What went wrong in Roseville mental health police call?

We don’t know exactly what happened inside a Roseville apartment overnight where a man having a mental health crisis was shot to death after stabbing a police dog.

But based on the information provided so far, it’s worth discussing whether there’s a more effective way to respond to these situations.

Let’s take reporter Jon Collins’ story point by point.

Officers were called to an apartment building on the 1600 block of County Road B in Roseville at about 10 p.m. Wednesday because neighbors heard pounding, profanity and breaking glass coming from the man’s unit, according to a statement from department spokesperson Lt. Lorne Rosand.

Police say residents told officers that the man had a history of “mental outbursts.”

This is pretty critical information because it gets to why Minnesota established mental health crisis teams a few years ago. Here’s the description from the Minnesota Chapter of the National Alliance on Mental Illness:

All too frequently, law enforcement or EMT’s are called to respond to mental health crises and they often lack the training and experience to effectively handle the situation. Mental health crisis teams have the training and know-how to help resolve mental health crises.

At last check, 57 of the 87 counties in Minnesota have mental health crisis teams. Ramsey County, in which Roseville is located, is one of those counties. Situations like this are the reason why it exists.

We don’t know if there was anyone else in the apartment, something that obviously would have been a concern to responding officers.

Officers asked the man in the apartment if he was alright. He replied that he was fine, but refused to open the door.

What happened next wasn’t at all likely to deescalate the situation, but may well have hinged on whether they thought someone else might have been in danger beside the man himself. The reasons for what happened next, however, suggest the man was probably alone.

Based on the night’s incidents, comments the man had made about being robbed and an active warrant in the name of the apartment’s resident for previously providing a false name to police, officers decided to force their way into the apartment, Rosand said.

Even more upsetting to a person already in a mental health crisis, a police dog was used. Now, they’re adding the noise and snarl to an already dangerous situation.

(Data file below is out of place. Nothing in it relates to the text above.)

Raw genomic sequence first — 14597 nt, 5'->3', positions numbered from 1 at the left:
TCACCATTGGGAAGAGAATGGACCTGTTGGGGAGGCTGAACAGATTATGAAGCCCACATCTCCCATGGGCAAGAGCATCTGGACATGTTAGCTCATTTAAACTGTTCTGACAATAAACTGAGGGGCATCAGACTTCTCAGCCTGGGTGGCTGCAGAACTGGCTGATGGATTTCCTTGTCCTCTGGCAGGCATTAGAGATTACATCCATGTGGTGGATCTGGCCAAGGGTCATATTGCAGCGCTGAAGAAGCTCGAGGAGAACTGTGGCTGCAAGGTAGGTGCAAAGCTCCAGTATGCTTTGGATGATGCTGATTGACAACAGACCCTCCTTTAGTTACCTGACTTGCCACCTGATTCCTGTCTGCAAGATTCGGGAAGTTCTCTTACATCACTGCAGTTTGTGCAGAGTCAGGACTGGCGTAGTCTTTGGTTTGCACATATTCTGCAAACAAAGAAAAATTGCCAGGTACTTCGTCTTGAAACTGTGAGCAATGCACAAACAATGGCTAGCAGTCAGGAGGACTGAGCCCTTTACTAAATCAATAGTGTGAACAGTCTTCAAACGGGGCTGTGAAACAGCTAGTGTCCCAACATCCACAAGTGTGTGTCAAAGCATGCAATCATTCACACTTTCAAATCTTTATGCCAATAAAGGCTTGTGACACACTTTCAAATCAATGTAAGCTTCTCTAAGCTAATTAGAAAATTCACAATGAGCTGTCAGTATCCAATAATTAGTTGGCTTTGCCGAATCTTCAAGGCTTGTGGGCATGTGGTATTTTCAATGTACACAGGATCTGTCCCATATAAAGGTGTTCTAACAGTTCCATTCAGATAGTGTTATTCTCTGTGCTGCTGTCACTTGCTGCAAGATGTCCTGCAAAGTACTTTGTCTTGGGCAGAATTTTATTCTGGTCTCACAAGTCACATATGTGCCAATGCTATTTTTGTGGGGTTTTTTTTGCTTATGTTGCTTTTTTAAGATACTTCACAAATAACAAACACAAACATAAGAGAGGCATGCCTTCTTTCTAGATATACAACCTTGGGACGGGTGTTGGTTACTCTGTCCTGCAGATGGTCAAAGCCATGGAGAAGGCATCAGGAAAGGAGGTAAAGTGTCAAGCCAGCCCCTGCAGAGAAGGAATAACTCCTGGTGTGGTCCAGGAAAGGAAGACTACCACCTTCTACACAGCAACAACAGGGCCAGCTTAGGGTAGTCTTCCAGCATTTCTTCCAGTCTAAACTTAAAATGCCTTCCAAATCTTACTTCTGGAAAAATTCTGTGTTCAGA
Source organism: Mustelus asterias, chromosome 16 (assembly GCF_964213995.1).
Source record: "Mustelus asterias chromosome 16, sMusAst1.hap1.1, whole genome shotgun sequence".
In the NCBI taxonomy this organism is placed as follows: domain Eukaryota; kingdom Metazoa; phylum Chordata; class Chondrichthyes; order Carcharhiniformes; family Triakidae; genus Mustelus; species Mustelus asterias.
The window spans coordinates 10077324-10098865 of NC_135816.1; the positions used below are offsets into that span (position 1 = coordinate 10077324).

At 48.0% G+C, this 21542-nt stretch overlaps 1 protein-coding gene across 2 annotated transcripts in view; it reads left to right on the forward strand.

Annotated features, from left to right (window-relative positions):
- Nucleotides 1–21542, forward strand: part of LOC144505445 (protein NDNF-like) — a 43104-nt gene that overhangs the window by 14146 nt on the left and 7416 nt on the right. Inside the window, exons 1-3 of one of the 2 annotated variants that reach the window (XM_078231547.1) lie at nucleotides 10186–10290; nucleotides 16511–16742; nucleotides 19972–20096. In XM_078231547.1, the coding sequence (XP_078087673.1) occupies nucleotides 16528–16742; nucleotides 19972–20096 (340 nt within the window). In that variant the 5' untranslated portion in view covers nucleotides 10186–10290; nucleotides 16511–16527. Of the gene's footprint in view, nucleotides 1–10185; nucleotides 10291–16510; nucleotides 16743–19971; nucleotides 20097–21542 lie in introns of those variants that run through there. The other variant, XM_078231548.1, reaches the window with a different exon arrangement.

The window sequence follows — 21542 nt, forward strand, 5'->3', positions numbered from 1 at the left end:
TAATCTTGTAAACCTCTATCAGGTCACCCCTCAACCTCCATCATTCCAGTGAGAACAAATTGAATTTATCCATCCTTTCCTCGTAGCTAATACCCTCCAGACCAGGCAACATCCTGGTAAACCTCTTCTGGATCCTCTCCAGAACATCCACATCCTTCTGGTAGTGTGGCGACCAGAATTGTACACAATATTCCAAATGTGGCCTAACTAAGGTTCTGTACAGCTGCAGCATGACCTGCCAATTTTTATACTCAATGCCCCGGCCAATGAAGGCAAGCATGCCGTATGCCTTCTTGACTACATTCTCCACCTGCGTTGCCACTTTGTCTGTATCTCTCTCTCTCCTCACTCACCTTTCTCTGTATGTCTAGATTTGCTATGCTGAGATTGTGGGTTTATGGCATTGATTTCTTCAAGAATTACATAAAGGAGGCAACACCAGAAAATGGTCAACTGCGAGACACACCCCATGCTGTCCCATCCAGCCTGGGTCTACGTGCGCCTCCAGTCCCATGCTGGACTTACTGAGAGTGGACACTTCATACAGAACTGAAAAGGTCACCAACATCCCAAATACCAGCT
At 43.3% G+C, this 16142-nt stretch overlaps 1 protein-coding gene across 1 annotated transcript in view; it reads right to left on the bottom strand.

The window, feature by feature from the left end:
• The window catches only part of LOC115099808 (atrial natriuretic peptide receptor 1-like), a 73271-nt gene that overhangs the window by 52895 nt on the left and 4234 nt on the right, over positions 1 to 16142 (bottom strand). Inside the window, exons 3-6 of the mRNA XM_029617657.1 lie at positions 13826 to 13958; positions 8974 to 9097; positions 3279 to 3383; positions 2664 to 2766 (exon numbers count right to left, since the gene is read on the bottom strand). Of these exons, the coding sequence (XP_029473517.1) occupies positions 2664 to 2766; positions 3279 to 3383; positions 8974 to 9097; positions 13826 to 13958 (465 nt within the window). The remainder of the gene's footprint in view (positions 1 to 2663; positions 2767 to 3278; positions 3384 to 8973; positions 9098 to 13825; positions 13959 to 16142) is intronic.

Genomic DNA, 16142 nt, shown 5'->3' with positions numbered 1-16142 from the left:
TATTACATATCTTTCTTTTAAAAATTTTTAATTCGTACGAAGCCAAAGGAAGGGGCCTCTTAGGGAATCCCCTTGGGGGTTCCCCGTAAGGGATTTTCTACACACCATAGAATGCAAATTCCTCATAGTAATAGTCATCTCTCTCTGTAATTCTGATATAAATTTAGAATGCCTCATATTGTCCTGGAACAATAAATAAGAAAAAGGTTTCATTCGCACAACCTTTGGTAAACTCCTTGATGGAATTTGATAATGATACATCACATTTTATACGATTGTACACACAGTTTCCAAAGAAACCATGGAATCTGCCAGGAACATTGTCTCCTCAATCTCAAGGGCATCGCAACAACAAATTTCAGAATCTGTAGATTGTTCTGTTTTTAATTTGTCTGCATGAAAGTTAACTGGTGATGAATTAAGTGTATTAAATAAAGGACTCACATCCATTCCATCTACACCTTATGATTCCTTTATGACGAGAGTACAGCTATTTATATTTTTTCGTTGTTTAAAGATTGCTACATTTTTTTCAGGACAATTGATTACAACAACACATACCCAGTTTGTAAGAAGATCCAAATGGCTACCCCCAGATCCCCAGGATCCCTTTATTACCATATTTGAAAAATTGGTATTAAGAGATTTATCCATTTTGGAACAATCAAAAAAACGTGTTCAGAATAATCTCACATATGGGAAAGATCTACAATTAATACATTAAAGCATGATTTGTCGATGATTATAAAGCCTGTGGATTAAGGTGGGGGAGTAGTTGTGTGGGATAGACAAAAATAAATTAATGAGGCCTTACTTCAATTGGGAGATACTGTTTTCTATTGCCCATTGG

Entry was made and the apartment was searched. As the officers were searching the unit’s bedroom, the canine alerted to the room’s closet,” Rosand said in the statement. “When officers ordered the person in the closet to surrender, he opened the closet door and stabbed the canine in the head.”

This next paragraph is the one with all the questions.

Police officials say two officers fired at the man because they feared for their lives.

And perhaps they were in danger. We don’t know their position in the room relative to a man with a knife. We don’t know whether they could have slowly backed out of the apartment — admittedly leaving a police dog behind would be difficult — to protect themselves. We don’t know whether the man made a threatening move toward them from which they could not escape. We don’t know the extent to which they feared for their lives.

In short, we weren’t there.

That said, this remains a significant problem for law enforcement and the mentally ill. If you have a family member in crisis, you have to think twice before calling the police for help because you don’t know whether you’re setting in motion a chain of events that could lead to their death. It happens frequently.

I learned this first from a discussion with Mary Meyer, a Woodbury police officer on loan to the state when I talked to her for the 2004 MPR series examining the state’s mental health system that existed at the time.

Her brother suffered from a mental illness and police were called to her parents home one night in her early days as a cop.

“I heard the county get dispatched to my house. Thirty four year old man with his hands around a 57-year old woman,” she told me at the time. “It was my house. I asked the dispatcher for the cellphone of the responding officer and I said to the cop when I got on his cellphone, ‘Just please don’t kill him.'”

She acknowledged, however, that she knew that a cop killing her brother could be the only solution.

That’s when she decided she wanted to teach cops how to respond to situations involving the mentally ill.

I haven’t talked to her since then. But I think of her every time a person with a mental illness ends up dead.

I think of her a lot.

  • ec99

    And then there’s today’s story out of Fargo about an officer with an non-survivable wound and a dead assailant.

    • Yes, there is. We don’t know the story there either, although we do know there was a person in harm’s way of someone commitng domestic violence

      In regards to this one, however, I will point out that one of the aims of the crisis teams is to reduce injuries to responding police officers.

  • Jack Boardman

    A vexing issue to be sure; I’m certain there is no easy answer. I wish there were.

    • Veronica

      It seems like using these mental health teams needs to happen, so there’s an answer. Easy.

      • Jack Boardman

        I wish that would be the answer. I was a Psychiatric Technician at what was then Anoka State Hospital in the late sixties, and there was always the bright shiney object that would make a difference: Electro-Shock-Therapy, drug cocktails, counselling, etc. Shortly after I left, they began emptying-out the big institutions, confident that with drugs & counselling, mental illness could be controlled. The result, ultimately, was an increase the homeless wandering the streets. I like the idea of mental health teams, but I’m not sanguine about how effective that will be.

        • More effective than sending in the dogs and emptying the bullet chamber, I upset.

          • Jack Boardman


  • 651-266-7900

    Call the crisis line for immediate mental health support, 24 hours a day.

    Crisis line staff might recommend a visit to Urgent Care for Adult Mental Health, or connect you with a mobile crisis team in your community.

    Metro Area Mental Health Crisis Lines:
    Anoka County 763-755-3801
    Carver/Scott Counties 952-442-7601
    Dakota County 952-891-7171
    Washington County 651-777-5222
    Ramsey County, Adults 651-266-7900
    Ramsey County, Children 651-774-7000
    Hennepin County, Adults 612-596-1223
    Hennepin County, Children 612-348-2233

    For children under the age of 18: